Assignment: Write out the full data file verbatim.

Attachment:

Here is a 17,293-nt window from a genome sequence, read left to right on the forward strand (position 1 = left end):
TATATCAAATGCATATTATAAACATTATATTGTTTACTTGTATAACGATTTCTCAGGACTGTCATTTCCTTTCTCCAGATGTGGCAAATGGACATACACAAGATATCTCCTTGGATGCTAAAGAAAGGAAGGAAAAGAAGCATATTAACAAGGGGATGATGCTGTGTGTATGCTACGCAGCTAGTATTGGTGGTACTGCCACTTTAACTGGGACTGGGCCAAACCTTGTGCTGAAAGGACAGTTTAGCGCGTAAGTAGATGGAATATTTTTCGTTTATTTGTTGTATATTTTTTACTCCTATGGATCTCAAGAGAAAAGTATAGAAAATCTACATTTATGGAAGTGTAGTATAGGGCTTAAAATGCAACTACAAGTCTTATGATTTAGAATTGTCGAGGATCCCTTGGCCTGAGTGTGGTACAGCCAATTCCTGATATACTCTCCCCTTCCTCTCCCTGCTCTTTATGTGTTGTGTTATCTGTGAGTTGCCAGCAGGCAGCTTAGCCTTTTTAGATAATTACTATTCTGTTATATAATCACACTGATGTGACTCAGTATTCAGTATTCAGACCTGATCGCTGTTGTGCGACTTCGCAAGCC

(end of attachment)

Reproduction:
Here is a 17,293-nt window from a genome sequence, read left to right on the forward strand (position 1 = left end):
TATATCAAATGCATATTATAAACATTATATTGTTTACTTGTATAACGATTTCTCAGGACTGTCATTTCCTTTCTCCAGATGTGGCAAATGGACATACACAAGATATCTCCTTGGATGCTAAAGAAAGGAAGGAAAAGAAGCATATTAACAAGGGGATGATGCTGTGTGTATGCTACGCAGCTAGTATTGGTGGTACTGCCACTTTAACTGGGACTGGGCCAAACCTTGTGCTGAAAGGACAGTTTAGCGCGTAAGTAGATGGAATATTTTTCGTTTATTTGTTGTATATTTTTTACTCCTATGGATCTCAAGAGAAAAGTATAGAAAATCTACATTTATGGAAGTGTAGTATAGGGCTTAAAATGCAACTACAAGTCTTATGATTTAGAATTGTCGAGGATCCCTTGGCCTGAGTGTGGTACAGCCAATTCCTGATATACTCTCCCCTTCCTCTCCCTGCTCTTTATGTGTTGTGTTATCTGTGAGTTGCCAGCAGGCAGCTTAGCCTTTTTAGATAATTACTATTCTGTTATATAATCACACTGATGTGACTCAGTATTCAGTATTCAGACCTGATCGCTGTTGTGCGACTTCGCAAGCC